jstack - Stack Trace


jstack [ option ] pid jstack [ option ] executable core jstack [ option ] [server-id@]remote-hostname-or-IP


Options are mutually exclusive. Option, if used, should follow immediately after the command name. See OPTIONS.

 process id for which the stack trace is to be printed. The process must be a Java process. To get a list of Java processes running on a machine, jps may be used.

 Java executable from which the core dump was produced.
 core file for which the stack trace is to be printed.
 remote debug server’s (see jsadebugd) hostname or IP address.
 optional unique id, if multiple debug servers are running on the same remote host.


jstack prints Java stack traces of Java threads for a given Java process or core file or a remote debug server. For each Java frame, the full class name, method name, ’bci’ (byte code index) and line number, if available, are printed. With the -m option, jstack prints both Java and native frames of all threads along with the ’pc’ (program counter). For each native frame, the closest native symbol to ’pc’, if available, is printed. C++ mangled names are not demangled. To demangle C++ names, the output of this command may be piped to c++filt. If the given process is running on a 64-bit VM, you may need to specify the -J-d64 option, e.g.:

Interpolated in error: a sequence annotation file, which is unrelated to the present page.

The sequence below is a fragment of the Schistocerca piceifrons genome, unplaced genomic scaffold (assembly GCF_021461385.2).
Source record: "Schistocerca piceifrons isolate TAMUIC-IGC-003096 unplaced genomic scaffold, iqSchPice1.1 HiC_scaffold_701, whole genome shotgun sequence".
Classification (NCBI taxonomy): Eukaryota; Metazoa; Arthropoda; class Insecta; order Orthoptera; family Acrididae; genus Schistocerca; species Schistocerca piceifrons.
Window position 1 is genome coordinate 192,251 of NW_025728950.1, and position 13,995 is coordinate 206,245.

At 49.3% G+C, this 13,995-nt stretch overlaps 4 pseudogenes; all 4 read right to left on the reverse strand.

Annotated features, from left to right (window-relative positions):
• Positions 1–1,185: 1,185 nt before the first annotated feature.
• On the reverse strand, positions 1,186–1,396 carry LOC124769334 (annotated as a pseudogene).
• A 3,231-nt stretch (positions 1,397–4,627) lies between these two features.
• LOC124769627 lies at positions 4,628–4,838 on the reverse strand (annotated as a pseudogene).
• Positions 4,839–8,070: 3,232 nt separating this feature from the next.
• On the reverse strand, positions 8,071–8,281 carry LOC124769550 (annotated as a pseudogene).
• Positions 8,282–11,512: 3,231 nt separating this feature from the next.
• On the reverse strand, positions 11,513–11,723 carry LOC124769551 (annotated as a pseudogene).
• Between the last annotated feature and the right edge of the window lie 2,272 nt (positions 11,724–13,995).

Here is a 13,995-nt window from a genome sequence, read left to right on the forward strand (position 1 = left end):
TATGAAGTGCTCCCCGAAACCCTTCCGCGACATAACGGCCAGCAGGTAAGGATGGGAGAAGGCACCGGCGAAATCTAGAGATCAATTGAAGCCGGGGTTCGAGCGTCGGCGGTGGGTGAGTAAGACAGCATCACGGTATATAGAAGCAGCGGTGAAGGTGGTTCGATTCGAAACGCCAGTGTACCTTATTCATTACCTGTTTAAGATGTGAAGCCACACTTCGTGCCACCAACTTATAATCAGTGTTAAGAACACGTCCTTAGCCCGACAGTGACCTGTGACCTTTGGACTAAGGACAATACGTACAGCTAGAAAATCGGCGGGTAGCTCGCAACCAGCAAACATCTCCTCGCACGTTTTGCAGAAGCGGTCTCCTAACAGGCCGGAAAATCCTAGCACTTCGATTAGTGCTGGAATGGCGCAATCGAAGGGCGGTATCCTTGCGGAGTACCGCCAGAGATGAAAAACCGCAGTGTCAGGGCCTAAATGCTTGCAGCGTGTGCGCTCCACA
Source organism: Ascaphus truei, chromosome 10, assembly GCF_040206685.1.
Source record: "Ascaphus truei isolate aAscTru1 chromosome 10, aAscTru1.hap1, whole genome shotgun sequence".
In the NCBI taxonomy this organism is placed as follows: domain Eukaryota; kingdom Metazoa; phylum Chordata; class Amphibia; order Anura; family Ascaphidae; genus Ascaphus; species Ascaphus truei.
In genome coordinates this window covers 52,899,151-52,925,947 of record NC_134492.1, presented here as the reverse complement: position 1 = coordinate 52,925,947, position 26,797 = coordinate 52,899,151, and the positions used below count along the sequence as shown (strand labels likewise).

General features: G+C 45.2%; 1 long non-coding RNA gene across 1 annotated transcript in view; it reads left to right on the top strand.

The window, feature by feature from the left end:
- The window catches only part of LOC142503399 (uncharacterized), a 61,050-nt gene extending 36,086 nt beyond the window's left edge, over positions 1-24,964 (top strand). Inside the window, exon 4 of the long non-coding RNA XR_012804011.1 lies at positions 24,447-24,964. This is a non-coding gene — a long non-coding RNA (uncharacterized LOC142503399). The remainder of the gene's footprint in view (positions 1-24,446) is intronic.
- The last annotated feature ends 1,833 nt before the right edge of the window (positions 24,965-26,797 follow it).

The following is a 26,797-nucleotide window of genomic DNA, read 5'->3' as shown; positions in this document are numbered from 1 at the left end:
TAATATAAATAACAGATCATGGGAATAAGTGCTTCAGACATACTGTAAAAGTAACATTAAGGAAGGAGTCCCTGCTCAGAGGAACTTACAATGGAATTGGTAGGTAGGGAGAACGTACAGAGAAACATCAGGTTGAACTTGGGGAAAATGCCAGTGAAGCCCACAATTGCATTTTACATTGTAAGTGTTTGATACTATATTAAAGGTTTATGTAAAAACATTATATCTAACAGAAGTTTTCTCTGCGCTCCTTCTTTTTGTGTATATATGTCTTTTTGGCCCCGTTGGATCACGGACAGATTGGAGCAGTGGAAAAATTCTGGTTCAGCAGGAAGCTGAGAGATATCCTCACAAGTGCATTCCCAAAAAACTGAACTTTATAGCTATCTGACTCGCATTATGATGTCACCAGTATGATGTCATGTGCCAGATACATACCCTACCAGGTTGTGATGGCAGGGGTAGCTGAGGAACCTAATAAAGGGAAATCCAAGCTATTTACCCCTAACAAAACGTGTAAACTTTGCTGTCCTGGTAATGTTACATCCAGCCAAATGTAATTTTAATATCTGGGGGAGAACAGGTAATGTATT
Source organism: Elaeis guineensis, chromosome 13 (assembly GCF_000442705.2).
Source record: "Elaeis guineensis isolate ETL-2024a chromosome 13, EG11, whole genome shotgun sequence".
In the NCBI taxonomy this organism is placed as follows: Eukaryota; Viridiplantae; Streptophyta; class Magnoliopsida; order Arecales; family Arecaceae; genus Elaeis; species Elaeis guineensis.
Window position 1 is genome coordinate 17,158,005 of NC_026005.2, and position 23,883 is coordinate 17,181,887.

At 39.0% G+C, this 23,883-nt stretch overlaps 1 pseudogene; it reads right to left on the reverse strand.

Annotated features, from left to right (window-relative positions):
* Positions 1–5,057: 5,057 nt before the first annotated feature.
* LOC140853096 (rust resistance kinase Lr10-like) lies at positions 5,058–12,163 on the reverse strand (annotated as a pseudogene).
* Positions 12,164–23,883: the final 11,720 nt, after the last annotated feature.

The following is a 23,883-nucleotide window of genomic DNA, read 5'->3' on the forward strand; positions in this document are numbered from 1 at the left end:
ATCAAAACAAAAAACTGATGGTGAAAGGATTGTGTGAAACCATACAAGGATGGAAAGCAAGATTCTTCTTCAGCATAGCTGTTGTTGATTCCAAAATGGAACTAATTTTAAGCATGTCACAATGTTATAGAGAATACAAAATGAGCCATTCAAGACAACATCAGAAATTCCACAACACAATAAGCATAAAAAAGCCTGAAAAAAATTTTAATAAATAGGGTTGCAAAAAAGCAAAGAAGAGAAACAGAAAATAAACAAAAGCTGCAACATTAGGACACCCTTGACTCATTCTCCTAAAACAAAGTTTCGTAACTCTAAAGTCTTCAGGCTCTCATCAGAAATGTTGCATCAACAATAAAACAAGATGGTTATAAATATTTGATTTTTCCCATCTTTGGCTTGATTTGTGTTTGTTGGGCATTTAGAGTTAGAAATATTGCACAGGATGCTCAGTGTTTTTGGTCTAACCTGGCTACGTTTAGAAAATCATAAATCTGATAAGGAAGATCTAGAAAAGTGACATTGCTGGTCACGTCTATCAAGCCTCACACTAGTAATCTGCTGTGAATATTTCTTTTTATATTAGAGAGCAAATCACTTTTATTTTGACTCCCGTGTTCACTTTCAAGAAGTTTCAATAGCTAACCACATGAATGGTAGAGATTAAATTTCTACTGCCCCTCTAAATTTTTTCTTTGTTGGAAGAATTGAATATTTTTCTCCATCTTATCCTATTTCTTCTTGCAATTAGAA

jstack -J-d64 -m pid

NOTE - This utility is unsupported and may or may not be available in future versions of the JDK. The only form of jstack that is available on Windows platforms is

jstack pid


-F Forces a stack dump when ’jstack pid’ does not respond.
-m prints mixed mode (both Java and native C/C++ frames) stack trace.
-h prints a help message.
 prints a help message


o pstack(1)
o c++filt(1)
o jps
o jsadebugd


Mixed mode stack trace, the -m option, does not work with the remote debug server.

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